Over the past two decades, the design of recreation and assembly buildings has undergone numerous changes, brought about by everything from aesthetic trends and technology advances to demographic shifts and new understanding about occupant comfort and user experience. Another major factor has been ever-evolving building codes.
The design/construction industry’s shift to using the building information modeling (BIM) process has opened the gateway to managing large quantities of data to ensure complete coordination and integration among all facets of the building process.
Locks, latches, deadbolts, and hinges are nothing new to those in the building construction industry. However, in the United States, recent legislation and rapid advances in technology have led to major innovations for the hardware industry, especially over the last 30 years.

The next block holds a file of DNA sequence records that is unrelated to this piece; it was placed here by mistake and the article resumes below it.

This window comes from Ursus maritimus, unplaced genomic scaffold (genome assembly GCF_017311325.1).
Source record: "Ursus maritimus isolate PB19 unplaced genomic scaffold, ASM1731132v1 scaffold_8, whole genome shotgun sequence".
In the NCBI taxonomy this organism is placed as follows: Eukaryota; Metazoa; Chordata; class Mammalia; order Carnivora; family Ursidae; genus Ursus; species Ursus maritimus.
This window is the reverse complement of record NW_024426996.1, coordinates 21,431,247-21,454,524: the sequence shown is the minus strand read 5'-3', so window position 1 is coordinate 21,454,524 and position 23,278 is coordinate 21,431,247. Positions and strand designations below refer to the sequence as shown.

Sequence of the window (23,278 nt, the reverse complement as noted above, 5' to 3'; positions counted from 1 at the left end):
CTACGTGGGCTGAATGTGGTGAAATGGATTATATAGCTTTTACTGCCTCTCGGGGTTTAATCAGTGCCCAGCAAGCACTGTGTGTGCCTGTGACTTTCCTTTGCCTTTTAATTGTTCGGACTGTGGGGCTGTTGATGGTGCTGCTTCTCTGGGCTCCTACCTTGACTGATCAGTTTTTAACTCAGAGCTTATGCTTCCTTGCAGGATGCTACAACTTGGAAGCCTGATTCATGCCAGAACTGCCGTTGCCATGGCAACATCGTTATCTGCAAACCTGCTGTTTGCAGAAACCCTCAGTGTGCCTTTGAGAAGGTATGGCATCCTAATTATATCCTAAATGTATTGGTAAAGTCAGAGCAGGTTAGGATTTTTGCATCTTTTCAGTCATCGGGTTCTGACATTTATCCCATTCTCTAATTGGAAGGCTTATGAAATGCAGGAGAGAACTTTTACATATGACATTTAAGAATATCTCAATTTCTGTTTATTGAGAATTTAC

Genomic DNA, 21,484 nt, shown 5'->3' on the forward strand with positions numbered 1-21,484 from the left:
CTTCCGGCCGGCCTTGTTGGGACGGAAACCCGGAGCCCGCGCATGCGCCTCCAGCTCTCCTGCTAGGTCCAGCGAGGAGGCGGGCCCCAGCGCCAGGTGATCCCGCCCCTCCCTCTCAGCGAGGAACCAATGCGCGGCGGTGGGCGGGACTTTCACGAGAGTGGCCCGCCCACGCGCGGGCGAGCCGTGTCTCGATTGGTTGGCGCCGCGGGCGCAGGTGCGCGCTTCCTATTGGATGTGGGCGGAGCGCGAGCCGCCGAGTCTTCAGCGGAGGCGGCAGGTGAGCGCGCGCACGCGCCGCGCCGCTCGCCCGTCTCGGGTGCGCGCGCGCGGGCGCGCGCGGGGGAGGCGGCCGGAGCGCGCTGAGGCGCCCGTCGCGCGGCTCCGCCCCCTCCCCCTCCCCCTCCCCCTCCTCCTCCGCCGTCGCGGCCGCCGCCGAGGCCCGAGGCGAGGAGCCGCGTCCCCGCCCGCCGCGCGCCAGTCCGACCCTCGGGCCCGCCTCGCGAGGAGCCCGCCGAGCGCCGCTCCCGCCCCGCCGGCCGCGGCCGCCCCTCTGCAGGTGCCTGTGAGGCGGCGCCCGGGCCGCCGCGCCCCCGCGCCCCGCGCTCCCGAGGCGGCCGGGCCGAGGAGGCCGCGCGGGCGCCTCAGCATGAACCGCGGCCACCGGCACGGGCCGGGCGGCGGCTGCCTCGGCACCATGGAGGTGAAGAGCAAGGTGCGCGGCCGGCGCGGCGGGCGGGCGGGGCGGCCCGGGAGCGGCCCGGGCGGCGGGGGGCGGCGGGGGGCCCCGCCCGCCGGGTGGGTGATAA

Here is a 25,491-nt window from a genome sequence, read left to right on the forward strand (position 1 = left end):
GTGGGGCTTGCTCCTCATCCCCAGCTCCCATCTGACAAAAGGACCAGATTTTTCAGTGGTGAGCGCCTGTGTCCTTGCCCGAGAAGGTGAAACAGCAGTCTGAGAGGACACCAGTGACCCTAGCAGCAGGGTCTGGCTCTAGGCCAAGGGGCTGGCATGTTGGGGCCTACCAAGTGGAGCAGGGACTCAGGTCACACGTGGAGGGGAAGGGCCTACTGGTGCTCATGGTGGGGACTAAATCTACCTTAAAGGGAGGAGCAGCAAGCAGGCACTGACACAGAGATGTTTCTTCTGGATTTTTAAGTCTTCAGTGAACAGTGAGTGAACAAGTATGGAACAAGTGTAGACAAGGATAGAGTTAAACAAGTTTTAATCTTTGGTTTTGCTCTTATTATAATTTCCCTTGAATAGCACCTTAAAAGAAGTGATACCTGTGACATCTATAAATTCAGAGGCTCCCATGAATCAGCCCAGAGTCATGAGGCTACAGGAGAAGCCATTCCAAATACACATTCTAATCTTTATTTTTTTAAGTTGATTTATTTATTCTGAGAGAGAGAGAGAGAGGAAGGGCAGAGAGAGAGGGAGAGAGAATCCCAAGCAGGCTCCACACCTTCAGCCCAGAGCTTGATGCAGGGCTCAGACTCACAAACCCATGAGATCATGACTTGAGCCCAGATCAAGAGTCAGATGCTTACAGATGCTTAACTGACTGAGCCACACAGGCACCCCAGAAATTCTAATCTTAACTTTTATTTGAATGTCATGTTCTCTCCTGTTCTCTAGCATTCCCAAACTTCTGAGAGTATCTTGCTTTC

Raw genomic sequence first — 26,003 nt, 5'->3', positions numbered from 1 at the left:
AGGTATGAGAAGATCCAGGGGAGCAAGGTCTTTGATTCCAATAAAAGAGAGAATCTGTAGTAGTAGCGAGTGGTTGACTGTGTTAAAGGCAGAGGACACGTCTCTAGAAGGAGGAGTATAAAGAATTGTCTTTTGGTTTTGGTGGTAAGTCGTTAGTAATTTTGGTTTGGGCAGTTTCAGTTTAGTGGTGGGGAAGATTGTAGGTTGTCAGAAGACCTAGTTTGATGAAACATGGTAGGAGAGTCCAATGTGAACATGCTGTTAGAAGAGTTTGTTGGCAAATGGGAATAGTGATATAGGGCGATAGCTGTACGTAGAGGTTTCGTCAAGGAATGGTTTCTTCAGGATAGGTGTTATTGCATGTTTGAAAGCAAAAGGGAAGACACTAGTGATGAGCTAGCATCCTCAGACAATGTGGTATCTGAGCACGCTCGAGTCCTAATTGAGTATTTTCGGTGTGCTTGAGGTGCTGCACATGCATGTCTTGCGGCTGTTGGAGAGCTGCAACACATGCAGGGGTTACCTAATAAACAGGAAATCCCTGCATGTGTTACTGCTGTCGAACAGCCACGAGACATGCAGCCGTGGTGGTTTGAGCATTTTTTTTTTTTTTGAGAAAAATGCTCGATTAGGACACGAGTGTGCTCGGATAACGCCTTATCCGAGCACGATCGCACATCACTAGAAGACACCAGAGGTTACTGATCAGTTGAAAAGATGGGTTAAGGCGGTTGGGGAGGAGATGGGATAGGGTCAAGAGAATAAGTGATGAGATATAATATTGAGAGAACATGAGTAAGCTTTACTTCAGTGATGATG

To some, it may seem impossible to meet the flatness required by the Americans with Disabilities Act’s (ADA’s) 2.1 percent maximum slope for random traffic floors, landings, walkways, sidewalks, curb ramps, entrances, exit ways, ramps, and intersections at walkways.